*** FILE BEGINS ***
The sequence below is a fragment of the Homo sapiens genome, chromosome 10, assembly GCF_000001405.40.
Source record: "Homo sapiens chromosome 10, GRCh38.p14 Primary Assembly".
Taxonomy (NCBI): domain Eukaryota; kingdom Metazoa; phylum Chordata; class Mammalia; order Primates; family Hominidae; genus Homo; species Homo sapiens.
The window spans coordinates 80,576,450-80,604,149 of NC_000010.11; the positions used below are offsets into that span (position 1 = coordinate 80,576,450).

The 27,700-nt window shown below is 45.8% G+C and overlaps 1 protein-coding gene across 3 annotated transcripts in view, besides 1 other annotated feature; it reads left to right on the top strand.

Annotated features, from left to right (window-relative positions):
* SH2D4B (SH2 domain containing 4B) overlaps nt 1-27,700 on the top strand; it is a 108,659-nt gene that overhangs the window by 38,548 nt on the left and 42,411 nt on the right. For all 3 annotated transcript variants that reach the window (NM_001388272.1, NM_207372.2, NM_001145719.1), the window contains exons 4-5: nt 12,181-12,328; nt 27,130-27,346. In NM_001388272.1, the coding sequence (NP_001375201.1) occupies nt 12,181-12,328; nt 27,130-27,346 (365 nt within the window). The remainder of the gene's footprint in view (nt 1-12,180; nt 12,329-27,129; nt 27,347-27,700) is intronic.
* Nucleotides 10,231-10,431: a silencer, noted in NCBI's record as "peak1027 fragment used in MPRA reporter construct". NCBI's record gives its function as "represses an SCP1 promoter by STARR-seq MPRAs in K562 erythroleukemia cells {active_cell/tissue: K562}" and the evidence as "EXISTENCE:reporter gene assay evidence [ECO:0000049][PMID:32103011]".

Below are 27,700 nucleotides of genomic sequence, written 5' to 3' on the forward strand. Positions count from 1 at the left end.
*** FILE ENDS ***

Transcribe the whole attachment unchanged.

The sequence below is a fragment of the Homo sapiens genome, chromosome 10, assembly GCF_000001405.40.
Source record: "Homo sapiens chromosome 10, GRCh38.p14 Primary Assembly".
Taxonomy (NCBI): domain Eukaryota; kingdom Metazoa; phylum Chordata; class Mammalia; order Primates; family Hominidae; genus Homo; species Homo sapiens.
The window spans coordinates 80,576,450-80,604,149 of NC_000010.11; the positions used below are offsets into that span (position 1 = coordinate 80,576,450).

The 27,700-nt window shown below is 45.8% G+C and overlaps 1 protein-coding gene across 3 annotated transcripts in view, besides 1 other annotated feature; it reads left to right on the top strand.

Annotated features, from left to right (window-relative positions):
* SH2D4B (SH2 domain containing 4B) overlaps nt 1-27,700 on the top strand; it is a 108,659-nt gene that overhangs the window by 38,548 nt on the left and 42,411 nt on the right. For all 3 annotated transcript variants that reach the window (NM_001388272.1, NM_207372.2, NM_001145719.1), the window contains exons 4-5: nt 12,181-12,328; nt 27,130-27,346. In NM_001388272.1, the coding sequence (NP_001375201.1) occupies nt 12,181-12,328; nt 27,130-27,346 (365 nt within the window). The remainder of the gene's footprint in view (nt 1-12,180; nt 12,329-27,129; nt 27,347-27,700) is intronic.
* Nucleotides 10,231-10,431: a silencer, noted in NCBI's record as "peak1027 fragment used in MPRA reporter construct". NCBI's record gives its function as "represses an SCP1 promoter by STARR-seq MPRAs in K562 erythroleukemia cells {active_cell/tissue: K562}" and the evidence as "EXISTENCE:reporter gene assay evidence [ECO:0000049][PMID:32103011]".

Below are 27,700 nucleotides of genomic sequence, written 5' to 3' on the forward strand. Positions count from 1 at the left end.